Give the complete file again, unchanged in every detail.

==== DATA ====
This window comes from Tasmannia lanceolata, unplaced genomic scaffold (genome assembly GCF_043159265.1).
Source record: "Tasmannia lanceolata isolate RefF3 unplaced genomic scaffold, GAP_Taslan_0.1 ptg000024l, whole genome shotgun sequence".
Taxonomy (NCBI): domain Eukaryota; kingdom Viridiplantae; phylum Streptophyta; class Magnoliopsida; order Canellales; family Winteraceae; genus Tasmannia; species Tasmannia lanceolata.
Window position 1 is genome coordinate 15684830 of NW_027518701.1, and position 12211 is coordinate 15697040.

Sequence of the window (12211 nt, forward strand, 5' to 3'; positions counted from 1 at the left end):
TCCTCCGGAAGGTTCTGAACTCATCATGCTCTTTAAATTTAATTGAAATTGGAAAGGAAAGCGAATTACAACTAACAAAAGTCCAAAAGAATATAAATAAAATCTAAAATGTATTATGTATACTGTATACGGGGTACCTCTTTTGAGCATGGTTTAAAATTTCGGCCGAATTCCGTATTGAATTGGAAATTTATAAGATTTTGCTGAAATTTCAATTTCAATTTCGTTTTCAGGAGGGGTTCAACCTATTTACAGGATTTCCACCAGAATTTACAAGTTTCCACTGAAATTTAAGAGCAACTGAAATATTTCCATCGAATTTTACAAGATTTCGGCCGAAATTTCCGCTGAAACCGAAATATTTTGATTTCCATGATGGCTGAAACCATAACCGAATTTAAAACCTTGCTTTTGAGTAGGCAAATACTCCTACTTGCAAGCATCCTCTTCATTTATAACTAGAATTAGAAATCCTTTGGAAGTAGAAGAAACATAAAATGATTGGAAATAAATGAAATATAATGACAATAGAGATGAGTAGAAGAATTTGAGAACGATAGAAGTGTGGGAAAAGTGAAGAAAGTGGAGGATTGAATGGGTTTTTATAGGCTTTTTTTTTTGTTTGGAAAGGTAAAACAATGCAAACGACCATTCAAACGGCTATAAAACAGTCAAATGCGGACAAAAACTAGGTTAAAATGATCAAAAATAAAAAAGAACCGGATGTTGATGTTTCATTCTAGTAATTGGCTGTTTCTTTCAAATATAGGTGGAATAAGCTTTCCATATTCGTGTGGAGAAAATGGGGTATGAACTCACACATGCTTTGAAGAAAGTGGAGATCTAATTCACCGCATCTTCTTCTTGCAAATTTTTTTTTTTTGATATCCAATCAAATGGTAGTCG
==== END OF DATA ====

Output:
This window comes from Tasmannia lanceolata, unplaced genomic scaffold (genome assembly GCF_043159265.1).
Source record: "Tasmannia lanceolata isolate RefF3 unplaced genomic scaffold, GAP_Taslan_0.1 ptg000024l, whole genome shotgun sequence".
Taxonomy (NCBI): domain Eukaryota; kingdom Viridiplantae; phylum Streptophyta; class Magnoliopsida; order Canellales; family Winteraceae; genus Tasmannia; species Tasmannia lanceolata.
Window position 1 is genome coordinate 15684830 of NW_027518701.1, and position 12211 is coordinate 15697040.

Sequence of the window (12211 nt, forward strand, 5' to 3'; positions counted from 1 at the left end):
TCCTCCGGAAGGTTCTGAACTCATCATGCTCTTTAAATTTAATTGAAATTGGAAAGGAAAGCGAATTACAACTAACAAAAGTCCAAAAGAATATAAATAAAATCTAAAATGTATTATGTATACTGTATACGGGGTACCTCTTTTGAGCATGGTTTAAAATTTCGGCCGAATTCCGTATTGAATTGGAAATTTATAAGATTTTGCTGAAATTTCAATTTCAATTTCGTTTTCAGGAGGGGTTCAACCTATTTACAGGATTTCCACCAGAATTTACAAGTTTCCACTGAAATTTAAGAGCAACTGAAATATTTCCATCGAATTTTACAAGATTTCGGCCGAAATTTCCGCTGAAACCGAAATATTTTGATTTCCATGATGGCTGAAACCATAACCGAATTTAAAACCTTGCTTTTGAGTAGGCAAATACTCCTACTTGCAAGCATCCTCTTCATTTATAACTAGAATTAGAAATCCTTTGGAAGTAGAAGAAACATAAAATGATTGGAAATAAATGAAATATAATGACAATAGAGATGAGTAGAAGAATTTGAGAACGATAGAAGTGTGGGAAAAGTGAAGAAAGTGGAGGATTGAATGGGTTTTTATAGGCTTTTTTTTTTGTTTGGAAAGGTAAAACAATGCAAACGACCATTCAAACGGCTATAAAACAGTCAAATGCGGACAAAAACTAGGTTAAAATGATCAAAAATAAAAAAGAACCGGATGTTGATGTTTCATTCTAGTAATTGGCTGTTTCTTTCAAATATAGGTGGAATAAGCTTTCCATATTCGTGTGGAGAAAATGGGGTATGAACTCACACATGCTTTGAAGAAAGTGGAGATCTAATTCACCGCATCTTCTTCTTGCAAATTTTTTTTTTTTGATATCCAATCAAATGGTAGTCG